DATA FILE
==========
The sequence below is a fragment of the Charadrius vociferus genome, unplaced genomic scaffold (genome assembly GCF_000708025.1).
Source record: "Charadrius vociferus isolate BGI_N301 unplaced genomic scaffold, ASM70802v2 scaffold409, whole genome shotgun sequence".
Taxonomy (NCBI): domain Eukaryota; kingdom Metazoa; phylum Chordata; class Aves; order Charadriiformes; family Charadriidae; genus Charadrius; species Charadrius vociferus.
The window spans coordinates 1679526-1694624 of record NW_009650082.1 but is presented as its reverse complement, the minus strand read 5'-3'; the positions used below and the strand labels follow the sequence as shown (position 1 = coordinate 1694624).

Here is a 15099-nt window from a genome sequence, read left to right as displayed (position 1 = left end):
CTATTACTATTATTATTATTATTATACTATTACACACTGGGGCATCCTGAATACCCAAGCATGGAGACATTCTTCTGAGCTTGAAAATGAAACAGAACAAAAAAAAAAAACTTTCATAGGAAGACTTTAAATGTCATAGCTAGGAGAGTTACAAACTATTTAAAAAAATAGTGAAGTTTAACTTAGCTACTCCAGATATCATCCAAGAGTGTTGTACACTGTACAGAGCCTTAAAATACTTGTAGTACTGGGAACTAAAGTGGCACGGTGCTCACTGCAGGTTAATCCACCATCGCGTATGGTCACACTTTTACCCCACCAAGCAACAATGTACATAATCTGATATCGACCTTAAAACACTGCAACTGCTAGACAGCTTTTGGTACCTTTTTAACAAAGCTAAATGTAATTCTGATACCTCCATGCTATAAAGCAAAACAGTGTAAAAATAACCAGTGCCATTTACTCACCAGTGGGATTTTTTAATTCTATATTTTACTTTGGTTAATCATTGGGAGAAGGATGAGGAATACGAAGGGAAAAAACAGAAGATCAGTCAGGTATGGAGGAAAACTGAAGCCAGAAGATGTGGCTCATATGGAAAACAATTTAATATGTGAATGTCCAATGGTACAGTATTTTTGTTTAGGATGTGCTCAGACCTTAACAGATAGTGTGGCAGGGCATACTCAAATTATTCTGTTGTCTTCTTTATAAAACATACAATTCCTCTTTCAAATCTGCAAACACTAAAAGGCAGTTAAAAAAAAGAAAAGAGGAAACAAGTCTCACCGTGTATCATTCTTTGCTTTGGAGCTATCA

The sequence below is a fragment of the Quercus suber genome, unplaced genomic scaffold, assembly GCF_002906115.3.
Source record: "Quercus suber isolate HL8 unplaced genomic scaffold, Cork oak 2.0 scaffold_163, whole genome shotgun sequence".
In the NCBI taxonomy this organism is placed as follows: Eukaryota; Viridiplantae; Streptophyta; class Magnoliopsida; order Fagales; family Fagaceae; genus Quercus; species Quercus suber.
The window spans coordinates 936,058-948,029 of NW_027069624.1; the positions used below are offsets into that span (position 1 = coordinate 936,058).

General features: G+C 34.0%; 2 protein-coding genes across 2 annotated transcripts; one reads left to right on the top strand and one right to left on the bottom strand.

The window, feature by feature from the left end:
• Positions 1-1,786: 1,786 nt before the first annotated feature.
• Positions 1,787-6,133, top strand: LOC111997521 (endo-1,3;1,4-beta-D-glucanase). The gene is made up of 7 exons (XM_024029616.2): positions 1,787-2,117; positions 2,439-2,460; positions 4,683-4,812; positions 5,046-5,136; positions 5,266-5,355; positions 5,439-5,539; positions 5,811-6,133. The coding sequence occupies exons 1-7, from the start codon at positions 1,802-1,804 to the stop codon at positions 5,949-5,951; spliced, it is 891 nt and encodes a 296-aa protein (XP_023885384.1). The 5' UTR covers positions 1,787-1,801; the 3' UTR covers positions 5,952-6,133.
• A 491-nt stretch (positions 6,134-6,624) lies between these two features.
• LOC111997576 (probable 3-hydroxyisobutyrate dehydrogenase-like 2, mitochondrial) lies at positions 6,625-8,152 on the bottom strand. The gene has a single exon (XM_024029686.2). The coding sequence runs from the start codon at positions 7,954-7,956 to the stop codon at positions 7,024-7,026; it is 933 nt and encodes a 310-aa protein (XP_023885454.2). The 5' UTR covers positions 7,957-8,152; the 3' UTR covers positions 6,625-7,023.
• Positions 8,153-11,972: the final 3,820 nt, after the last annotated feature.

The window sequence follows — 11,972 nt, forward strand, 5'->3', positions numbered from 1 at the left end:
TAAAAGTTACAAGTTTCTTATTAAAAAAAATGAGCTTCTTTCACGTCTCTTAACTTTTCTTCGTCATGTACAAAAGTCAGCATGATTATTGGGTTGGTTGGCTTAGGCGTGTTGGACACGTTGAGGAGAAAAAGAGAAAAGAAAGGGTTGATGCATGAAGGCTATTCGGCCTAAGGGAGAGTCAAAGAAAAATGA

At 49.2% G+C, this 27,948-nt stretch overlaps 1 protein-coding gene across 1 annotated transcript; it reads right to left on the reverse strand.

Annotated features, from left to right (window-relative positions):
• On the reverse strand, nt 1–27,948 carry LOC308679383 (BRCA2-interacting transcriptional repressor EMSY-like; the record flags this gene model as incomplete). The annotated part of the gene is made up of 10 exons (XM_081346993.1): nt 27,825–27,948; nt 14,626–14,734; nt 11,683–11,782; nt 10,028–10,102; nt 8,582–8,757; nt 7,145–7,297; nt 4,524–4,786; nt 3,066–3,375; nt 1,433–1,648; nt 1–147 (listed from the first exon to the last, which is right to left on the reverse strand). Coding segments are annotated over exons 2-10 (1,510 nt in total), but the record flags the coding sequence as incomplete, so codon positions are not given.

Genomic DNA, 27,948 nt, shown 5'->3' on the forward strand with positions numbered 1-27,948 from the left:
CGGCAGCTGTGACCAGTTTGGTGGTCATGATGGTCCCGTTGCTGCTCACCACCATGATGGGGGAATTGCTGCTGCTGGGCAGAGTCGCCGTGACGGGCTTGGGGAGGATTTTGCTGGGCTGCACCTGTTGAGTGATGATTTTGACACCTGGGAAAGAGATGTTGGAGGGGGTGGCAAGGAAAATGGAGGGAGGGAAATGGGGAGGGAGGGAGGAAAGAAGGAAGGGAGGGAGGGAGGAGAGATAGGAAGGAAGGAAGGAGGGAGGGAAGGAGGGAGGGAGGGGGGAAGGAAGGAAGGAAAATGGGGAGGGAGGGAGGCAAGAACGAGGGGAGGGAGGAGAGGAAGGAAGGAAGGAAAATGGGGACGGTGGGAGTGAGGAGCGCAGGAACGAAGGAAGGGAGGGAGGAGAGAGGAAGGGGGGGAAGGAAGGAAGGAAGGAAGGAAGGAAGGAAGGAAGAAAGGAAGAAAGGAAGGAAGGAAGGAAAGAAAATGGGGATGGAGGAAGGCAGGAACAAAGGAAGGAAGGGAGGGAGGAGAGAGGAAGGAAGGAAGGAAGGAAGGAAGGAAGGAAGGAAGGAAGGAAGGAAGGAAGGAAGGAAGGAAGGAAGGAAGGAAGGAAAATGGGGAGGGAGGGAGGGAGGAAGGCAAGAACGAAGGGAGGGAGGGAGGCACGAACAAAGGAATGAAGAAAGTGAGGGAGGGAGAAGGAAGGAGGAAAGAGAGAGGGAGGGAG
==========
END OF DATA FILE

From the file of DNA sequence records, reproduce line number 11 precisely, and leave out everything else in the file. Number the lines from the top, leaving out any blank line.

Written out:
General features: G+C 34.0%; 2 protein-coding genes across 2 annotated transcripts; one reads left to right on the top strand and one right to left on the bottom strand.